Directed by: Jon Lucas and Scott Moore
Premise: A sequel to the 2016 film. Three suburban parents (Mila Kunis, Kristen Bell, Kathryn Hahn) give up on trying to create the perfect Christmas just as their mothers visit for the holidays.
What Works: A Bad Mom’s Christmas is only intermittently funny but when the jokes land they really work. Individual set pieces of A Bad Mom’s Christmas are great, especially the early sequences of the three mothers going wild at a shopping mall. Just as the original Bad Moms tapped into the anxieties of contemporary parenthood, the sequel is intended to send up the stress and impossible expectations of the holiday season. When A Bad Mom’s Christmas actually focuses on those experiences the movie achieves some of the same acerbic humor of the first film. A Bad Mom’s Christmas benefits from its cast. Mila Kunis, Kristen Bell, and Kathryn Hahn return and they remain great fits with their roles. When these women are together they are a very funny trio with great comic timing. Kunis, Bell, and Hahn are terrifically matched with Christine Baranski, Cheryl Hines, and Susan Sarandon as their mothers. Each mother-daughter relationship has its own dynamic and the moments between Kristen Bell and Cheryl Hines and between Kathryn Hahn and Susan Sarandon are some of the best material in the movie. Hines’ character smothers her daughter while Sarandon is the wild mom whose affections are fleeting. These mother-daughter conflicts have some funny bits but also a few real moments, especially between Hahn and Sarandon.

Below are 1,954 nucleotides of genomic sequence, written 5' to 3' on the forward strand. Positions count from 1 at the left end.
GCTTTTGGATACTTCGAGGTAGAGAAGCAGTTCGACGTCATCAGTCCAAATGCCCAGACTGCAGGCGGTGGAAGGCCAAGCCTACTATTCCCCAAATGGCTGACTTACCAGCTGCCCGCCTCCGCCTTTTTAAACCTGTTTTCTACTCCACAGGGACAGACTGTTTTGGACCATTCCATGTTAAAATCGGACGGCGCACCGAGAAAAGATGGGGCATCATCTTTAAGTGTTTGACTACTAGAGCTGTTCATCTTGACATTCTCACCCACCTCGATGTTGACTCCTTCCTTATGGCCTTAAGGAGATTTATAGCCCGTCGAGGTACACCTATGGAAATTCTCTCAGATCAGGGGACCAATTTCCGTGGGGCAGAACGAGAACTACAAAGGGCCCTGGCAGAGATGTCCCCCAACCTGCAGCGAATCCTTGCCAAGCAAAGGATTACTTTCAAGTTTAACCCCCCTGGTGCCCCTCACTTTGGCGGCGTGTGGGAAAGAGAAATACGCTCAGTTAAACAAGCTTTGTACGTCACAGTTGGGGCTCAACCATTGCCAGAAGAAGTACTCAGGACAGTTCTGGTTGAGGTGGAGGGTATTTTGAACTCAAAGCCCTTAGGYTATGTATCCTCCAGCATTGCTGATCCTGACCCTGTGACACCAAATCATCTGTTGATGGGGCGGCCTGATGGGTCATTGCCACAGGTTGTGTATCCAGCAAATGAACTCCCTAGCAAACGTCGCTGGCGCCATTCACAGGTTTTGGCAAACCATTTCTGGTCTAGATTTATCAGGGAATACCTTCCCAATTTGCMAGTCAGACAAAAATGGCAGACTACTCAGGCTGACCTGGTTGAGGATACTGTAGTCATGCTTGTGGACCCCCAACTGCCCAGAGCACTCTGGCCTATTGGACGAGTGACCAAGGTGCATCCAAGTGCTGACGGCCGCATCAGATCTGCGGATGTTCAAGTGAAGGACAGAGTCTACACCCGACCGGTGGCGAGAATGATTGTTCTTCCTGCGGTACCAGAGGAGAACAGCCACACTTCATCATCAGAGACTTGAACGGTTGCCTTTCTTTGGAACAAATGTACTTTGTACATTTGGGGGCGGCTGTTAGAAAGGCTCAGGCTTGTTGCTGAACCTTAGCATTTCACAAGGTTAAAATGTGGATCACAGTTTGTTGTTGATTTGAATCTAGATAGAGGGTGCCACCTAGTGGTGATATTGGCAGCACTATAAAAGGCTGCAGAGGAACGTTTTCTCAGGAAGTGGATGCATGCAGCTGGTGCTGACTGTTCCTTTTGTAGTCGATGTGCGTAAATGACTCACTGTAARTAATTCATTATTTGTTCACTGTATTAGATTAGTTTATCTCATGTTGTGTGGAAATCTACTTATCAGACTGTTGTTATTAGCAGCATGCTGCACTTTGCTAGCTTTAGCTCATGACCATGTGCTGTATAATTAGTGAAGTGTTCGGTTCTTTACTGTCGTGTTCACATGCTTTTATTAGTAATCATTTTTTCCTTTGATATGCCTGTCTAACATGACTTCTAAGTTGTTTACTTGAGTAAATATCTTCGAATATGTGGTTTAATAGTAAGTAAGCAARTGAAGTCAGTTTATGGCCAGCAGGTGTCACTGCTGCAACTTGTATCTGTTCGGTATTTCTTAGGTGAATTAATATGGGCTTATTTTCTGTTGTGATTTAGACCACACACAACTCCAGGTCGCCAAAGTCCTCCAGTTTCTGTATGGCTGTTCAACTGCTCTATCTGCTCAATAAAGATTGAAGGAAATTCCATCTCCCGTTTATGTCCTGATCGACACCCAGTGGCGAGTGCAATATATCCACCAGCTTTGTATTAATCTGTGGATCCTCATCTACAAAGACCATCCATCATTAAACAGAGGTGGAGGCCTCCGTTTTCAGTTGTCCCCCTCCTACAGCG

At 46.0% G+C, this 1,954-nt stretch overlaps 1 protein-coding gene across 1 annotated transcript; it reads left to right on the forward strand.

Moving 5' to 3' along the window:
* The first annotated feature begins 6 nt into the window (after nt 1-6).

What Doesn’t: The Bad Moms sequel comes a little over a year after the release of the original film and the rushed production is evident throughout the movie. At its worst, A Bad Mom’s Christmas is reminiscent of Grown Ups 2. This isn’t really a story. It’s just a bunch of scenes that could be rearranged in any order and make about as much sense. The holiday theme feels tagged onto an otherwise generic domestic comedy. That’s a shame because the Bad Moms approach to Christmas could have yielded comic gold. Some of the best Christmas movies have taken an irreverent approach to the holiday such as Bad Santa and National Lampoon’s Christmas Vacation. Those movies became classics because they identified the common experiences, frustrations, and absurdities about Christmas and had fun with them. A Bad Mom’s Christmas does that for about the first twenty minutes and then the rest of the movie is devoted to these women and their troubles with their mothers. It isn’t much of a Christmas movie and most of the mother-daughter drama is disconnected from the holiday. Worse, the movie sabotages its bad girl attitude by delving into gooey and unearned sentimentality. Far from being a send up of a hokey Christmas film, A Bad Mom’s Christmas becomes exactly that.
Bottom Line: A Bad Mom’s Christmas gets a few laughs but the movie is generic and superficial. Nothing in it is memorable or incisive and it doesn’t deliver as a Christmas comedy.
Episode: #676 (December 3, 2017)